change display name
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change display name 02/05/10 - 09:58 am
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Many of the critically ill

Many of the critically ill were transported to hospitals in Florida and the other Gulf Coast states. Who is going to care for them after they are well? You? I hope you have a large guest bedroom and kitchen.

dichotomy
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dichotomy 02/05/10 - 10:57 am
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Notice that none of these

Notice that none of these patients are being flown to countries with universal socialized healthcare like Cuba, Venezuela, or Canada. Could that be because we already have the best medical care in the world and that it IS accessible to people with zero money. I wonder how their priority and payment would be handled under our proposed healthcare reform?

Chillen
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Chillen 02/05/10 - 11:38 am
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Unfortunately they can't be

Unfortunately they can't be brought here. First, who would pay for the medical care? Haiti certainly won't. And we can't either. At present, the U.S. is out of money, we can hardly help ourselves. Second, once they are here they would certainly remain here - with major handicaps & disabilities to strain our medicaid/welfare system. If you tried to send them home people would be crawling out of the woodwork to say how inhumane it would be to send them home. "They've built a life here now".

Dixieman's suggestion is the best. They need a proper govt to handle them for the long term. I've been to the island, on the Dominican Republic side. The land on that island is beautiful and prosperous when it is well managed like they do on the Dominican side.

For the short term, there are plenty of medical professionals and volunteers over there helping. The situation is horrible but I believe we are doing all we can. I'm not saying that it is enough, but it is all we can do.

deekster
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deekster 02/05/10 - 11:49 am
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Compassion without wisdom.

Compassion without wisdom. Only Americans would presume that they "want to leave their sovereign country". Help them as we would want to be helped.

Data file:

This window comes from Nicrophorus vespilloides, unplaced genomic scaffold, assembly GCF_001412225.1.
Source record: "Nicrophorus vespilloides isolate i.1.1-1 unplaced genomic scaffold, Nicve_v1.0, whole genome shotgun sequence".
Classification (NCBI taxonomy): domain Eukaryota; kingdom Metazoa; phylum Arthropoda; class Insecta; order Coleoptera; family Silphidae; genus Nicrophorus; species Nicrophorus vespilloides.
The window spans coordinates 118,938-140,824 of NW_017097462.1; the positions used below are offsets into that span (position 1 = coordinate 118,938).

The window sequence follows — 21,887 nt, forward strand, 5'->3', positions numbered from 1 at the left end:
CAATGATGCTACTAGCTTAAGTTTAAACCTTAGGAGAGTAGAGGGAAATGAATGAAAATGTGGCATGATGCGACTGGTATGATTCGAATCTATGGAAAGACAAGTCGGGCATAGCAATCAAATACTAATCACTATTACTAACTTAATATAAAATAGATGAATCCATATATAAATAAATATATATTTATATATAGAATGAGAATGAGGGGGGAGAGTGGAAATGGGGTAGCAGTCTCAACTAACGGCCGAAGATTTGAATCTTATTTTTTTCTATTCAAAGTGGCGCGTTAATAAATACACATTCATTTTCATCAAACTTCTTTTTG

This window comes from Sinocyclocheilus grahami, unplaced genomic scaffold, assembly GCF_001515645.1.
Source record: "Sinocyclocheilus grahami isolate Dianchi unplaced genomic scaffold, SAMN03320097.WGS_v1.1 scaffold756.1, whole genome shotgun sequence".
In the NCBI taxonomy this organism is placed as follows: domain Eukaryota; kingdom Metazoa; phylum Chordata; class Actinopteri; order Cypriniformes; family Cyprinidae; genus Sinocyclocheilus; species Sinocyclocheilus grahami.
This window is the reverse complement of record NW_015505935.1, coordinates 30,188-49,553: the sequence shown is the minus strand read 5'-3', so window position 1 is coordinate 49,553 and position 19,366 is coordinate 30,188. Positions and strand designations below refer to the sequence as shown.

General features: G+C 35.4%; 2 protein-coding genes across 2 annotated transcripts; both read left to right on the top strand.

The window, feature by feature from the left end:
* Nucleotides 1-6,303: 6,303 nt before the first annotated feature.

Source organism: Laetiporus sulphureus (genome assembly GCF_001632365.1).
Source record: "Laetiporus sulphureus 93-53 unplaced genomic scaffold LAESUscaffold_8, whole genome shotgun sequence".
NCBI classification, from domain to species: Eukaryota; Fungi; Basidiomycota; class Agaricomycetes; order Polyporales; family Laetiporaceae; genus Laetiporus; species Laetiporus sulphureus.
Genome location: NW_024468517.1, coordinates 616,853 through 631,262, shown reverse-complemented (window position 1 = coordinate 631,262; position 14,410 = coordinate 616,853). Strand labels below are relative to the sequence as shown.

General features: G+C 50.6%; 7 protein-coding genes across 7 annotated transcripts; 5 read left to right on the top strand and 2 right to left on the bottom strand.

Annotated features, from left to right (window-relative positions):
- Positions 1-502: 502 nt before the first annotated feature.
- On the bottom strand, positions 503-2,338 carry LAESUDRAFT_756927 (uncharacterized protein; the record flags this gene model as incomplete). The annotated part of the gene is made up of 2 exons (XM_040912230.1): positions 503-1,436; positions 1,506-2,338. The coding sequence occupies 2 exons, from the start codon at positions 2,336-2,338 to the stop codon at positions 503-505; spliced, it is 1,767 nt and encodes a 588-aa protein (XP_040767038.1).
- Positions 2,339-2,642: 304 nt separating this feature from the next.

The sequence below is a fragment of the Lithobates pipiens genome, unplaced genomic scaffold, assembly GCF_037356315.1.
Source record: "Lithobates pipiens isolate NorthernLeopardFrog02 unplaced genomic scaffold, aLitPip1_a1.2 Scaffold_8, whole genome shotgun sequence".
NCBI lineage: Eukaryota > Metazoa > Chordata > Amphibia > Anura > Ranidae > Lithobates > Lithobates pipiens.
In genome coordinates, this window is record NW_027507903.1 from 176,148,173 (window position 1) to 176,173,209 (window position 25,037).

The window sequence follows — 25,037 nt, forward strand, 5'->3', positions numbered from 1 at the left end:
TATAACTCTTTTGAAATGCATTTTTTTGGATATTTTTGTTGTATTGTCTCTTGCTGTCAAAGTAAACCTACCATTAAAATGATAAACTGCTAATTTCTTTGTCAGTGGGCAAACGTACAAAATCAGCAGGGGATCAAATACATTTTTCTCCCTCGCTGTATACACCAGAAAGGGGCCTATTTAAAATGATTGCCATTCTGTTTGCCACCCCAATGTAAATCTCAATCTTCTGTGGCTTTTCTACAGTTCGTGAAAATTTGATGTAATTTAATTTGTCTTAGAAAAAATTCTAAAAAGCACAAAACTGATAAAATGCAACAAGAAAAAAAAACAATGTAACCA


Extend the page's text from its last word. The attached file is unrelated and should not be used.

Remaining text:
deekster
24
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deekster 02/05/10 - 11:53 am
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We can't seem to let go of

We can't seem to let go of the idea of "making everyone in the world be a little American". It destroyed t he Native American Culture. It destroyed the African American Culture. Everyone does not want to be an American. They surely want our money. They don't want our politics, religion or our rules.

CobaltGeorge
153714
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CobaltGeorge 02/05/10 - 01:24 pm
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I didn't see this or I

I didn't see this or I wouldn't have posted under the Rants & Raves.
Subject: [Association of Retired Phoenix Officers] Haiti

I got this from a good friend of mine and I did not correct any language to leave it in it's original form......................................................................how sad this is!

To All,

I just returned from Haiti with Hebler. We flew in at 3 AM Sunday to the scene of such incredible destruction on one side, and enormous ineptitude and criminal neglect on the other.

Port of Prince is in ruins. The rest of the country is fairly intact.Our team was a rescue team and we carried special equipment that locates people buried under the rubble. There are easily 200,000 dead, the city smells like a charnal house. The bloody UN was there for 5 years doing apparently nothing but wasting US Taxpayers money. The ones I ran into were either incompetent or outright anti American. Most are French or French speakers, worthless every damn one of them. While 18oo rescuers were ready willing and able to leave the airport and go do our jobs, the UN and USAID ( another organization full of little OBamites and communists that openly speak against America) These two organizations exemplared their parochialism by:

USAID, when in control of all inbound flights, had food and water flights stacked up all the way to Miami, yet allowed Geraldo Rivera, Anderson Cooper and a host of other left wing news puppies to land.

Pulled all the security off the rescue teams so that Bill Clinton and his wife could have the grand tour, whilst we sat unable to get to people trapped in the rubble.

Stacked enough food and water for the relief over at the side of the airfield then put a guard on it while we dehydrated and wouldn't release a drop of it to the rescuers.

No shower facilities to decontaminate after digging or moving corpses all day, except for the FEMA teams who brought their own shower and decon equipment, as well as air conditioned tents.

No latrine facilities, less digging a hole if you set up a [filtered word] everyone was trying to use it.